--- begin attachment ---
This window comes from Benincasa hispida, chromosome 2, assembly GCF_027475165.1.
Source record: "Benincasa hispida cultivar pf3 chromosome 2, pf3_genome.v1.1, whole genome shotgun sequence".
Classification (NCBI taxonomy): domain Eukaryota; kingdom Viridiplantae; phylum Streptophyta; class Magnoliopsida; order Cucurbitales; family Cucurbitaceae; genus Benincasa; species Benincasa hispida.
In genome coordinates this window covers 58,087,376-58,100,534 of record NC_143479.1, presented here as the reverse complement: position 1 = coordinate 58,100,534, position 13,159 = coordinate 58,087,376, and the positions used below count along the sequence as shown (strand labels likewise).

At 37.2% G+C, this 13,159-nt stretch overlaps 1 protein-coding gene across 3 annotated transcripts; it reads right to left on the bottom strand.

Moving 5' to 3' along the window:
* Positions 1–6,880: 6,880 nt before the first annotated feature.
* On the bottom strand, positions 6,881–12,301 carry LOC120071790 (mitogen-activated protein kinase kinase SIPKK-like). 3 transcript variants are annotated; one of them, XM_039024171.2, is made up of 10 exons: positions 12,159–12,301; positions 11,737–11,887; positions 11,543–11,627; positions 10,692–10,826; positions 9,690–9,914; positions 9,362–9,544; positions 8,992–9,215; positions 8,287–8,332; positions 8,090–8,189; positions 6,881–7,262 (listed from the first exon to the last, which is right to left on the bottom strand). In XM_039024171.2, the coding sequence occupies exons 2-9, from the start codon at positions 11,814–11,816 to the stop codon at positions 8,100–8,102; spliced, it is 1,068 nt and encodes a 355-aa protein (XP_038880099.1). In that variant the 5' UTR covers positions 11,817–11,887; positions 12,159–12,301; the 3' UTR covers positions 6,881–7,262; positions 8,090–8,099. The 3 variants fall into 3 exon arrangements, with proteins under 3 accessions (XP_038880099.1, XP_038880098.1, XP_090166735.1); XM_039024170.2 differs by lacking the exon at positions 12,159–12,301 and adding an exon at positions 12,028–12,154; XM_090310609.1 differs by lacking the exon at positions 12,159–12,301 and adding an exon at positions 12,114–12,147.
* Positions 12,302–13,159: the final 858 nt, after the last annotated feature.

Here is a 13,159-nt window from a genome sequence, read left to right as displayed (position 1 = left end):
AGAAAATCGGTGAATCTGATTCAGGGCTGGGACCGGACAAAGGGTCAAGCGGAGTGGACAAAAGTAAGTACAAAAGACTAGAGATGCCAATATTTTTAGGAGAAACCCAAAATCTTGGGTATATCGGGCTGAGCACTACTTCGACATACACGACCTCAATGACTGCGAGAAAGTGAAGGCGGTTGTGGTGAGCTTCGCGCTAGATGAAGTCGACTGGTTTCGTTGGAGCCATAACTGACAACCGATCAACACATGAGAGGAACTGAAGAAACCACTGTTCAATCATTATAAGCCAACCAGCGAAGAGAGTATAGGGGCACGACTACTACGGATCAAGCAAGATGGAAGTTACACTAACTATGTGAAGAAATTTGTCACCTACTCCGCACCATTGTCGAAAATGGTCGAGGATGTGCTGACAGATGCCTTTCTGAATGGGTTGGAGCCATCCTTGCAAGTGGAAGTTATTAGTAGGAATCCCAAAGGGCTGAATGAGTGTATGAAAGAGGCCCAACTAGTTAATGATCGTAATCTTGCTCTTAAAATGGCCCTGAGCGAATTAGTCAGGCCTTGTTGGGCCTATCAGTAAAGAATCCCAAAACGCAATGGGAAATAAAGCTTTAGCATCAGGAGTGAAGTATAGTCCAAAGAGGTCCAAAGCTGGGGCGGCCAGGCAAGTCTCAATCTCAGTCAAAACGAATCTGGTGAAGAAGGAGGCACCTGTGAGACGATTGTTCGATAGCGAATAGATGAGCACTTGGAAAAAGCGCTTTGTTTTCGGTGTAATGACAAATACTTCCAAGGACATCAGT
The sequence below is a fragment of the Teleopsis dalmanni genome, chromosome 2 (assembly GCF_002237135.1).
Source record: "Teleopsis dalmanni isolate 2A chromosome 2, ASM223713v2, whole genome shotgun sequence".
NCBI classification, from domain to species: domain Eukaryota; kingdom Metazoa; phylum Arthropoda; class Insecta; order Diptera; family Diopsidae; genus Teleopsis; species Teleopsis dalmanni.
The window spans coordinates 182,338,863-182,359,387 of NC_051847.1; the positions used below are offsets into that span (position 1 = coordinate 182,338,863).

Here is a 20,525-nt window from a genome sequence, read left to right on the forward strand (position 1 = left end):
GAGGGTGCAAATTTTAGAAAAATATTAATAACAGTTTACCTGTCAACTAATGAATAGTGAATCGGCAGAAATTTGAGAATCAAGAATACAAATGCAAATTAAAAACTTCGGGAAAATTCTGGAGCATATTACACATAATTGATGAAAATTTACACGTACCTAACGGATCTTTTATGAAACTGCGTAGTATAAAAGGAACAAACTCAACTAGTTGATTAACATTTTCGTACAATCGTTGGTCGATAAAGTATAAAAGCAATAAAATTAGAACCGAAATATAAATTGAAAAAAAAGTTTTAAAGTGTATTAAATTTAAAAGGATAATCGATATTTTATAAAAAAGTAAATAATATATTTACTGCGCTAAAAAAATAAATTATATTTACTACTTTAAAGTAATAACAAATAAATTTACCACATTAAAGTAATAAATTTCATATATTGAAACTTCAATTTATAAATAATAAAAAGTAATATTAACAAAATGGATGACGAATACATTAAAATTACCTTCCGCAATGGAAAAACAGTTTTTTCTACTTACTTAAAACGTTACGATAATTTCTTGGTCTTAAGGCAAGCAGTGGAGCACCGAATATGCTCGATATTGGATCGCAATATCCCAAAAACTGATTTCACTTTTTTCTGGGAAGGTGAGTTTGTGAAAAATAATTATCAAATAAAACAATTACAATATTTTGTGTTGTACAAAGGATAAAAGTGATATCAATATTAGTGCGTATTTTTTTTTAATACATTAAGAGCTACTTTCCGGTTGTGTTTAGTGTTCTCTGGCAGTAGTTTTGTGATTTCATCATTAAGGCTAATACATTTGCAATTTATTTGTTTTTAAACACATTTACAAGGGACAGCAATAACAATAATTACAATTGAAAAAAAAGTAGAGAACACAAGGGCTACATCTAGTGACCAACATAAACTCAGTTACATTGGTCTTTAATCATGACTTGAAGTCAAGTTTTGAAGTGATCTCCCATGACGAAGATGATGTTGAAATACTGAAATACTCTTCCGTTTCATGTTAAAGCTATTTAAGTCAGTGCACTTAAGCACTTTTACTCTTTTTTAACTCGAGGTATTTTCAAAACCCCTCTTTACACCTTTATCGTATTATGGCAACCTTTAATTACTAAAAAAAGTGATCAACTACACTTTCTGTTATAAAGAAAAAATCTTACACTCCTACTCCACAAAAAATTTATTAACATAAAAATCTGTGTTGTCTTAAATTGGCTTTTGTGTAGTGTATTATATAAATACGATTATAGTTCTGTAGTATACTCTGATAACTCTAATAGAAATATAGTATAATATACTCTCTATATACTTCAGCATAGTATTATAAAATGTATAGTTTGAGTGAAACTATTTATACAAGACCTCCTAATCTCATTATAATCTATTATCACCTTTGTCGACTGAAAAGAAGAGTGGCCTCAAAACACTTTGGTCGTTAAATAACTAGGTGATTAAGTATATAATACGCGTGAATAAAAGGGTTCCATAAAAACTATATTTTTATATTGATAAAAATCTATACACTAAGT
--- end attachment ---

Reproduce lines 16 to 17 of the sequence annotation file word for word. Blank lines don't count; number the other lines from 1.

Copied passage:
Here is a 20,525-nt window from a genome sequence, read left to right on the forward strand (position 1 = left end):
GAGGGTGCAAATTTTAGAAAAATATTAATAACAGTTTACCTGTCAACTAATGAATAGTGAATCGGCAGAAATTTGAGAATCAAGAATACAAATGCAAATTAAAAACTTCGGGAAAATTCTGGAGCATATTACACATAATTGATGAAAATTTACACGTACCTAACGGATCTTTTATGAAACTGCGTAGTATAAAAGGAACAAACTCAACTAGTTGATTAACATTTTCGTACAATCGTTGGTCGATAAAGTATAAAAGCAATAAAATTAGAACCGAAATATAAATTGAAAAAAAAGTTTTAAAGTGTATTAAATTTAAAAGGATAATCGATATTTTATAAAAAAGTAAATAATATATTTACTGCGCTAAAAAAATAAATTATATTTACTACTTTAAAGTAATAACAAATAAATTTACCACATTAAAGTAATAAATTTCATATATTGAAACTTCAATTTATAAATAATAAAAAGTAATATTAACAAAATGGATGACGAATACATTAAAATTACCTTCCGCAATGGAAAAACAGTTTTTTCTACTTACTTAAAACGTTACGATAATTTCTTGGTCTTAAGGCAAGCAGTGGAGCACCGAATATGCTCGATATTGGATCGCAATATCCCAAAAACTGATTTCACTTTTTTCTGGGAAGGTGAGTTTGTGAAAAATAATTATCAAATAAAACAATTACAATATTTTGTGTTGTACAAAGGATAAAAGTGATATCAATATTAGTGCGTATTTTTTTTTAATACATTAAGAGCTACTTTCCGGTTGTGTTTAGTGTTCTCTGGCAGTAGTTTTGTGATTTCATCATTAAGGCTAATACATTTGCAATTTATTTGTTTTTAAACACATTTACAAGGGACAGCAATAACAATAATTACAATTGAAAAAAAAGTAGAGAACACAAGGGCTACATCTAGTGACCAACATAAACTCAGTTACATTGGTCTTTAATCATGACTTGAAGTCAAGTTTTGAAGTGATCTCCCATGACGAAGATGATGTTGAAATACTGAAATACTCTTCCGTTTCATGTTAAAGCTATTTAAGTCAGTGCACTTAAGCACTTTTACTCTTTTTTAACTCGAGGTATTTTCAAAACCCCTCTTTACACCTTTATCGTATTATGGCAACCTTTAATTACTAAAAAAAGTGATCAACTACACTTTCTGTTATAAAGAAAAAATCTTACACTCCTACTCCACAAAAAATTTATTAACATAAAAATCTGTGTTGTCTTAAATTGGCTTTTGTGTAGTGTATTATATAAATACGATTATAGTTCTGTAGTATACTCTGATAACTCTAATAGAAATATAGTATAATATACTCTCTATATACTTCAGCATAGTATTATAAAATGTATAGTTTGAGTGAAACTATTTATACAAGACCTCCTAATCTCATTATAATCTATTATCACCTTTGTCGACTGAAAAGAAGAGTGGCCTCAAAACACTTTGGTCGTTAAATAACTAGGTGATTAAGTATATAATACGCGTGAATAAAAGGGTTCCATAAAAACTATATTTTTATATTGATAAAAATCTATACACTAAGT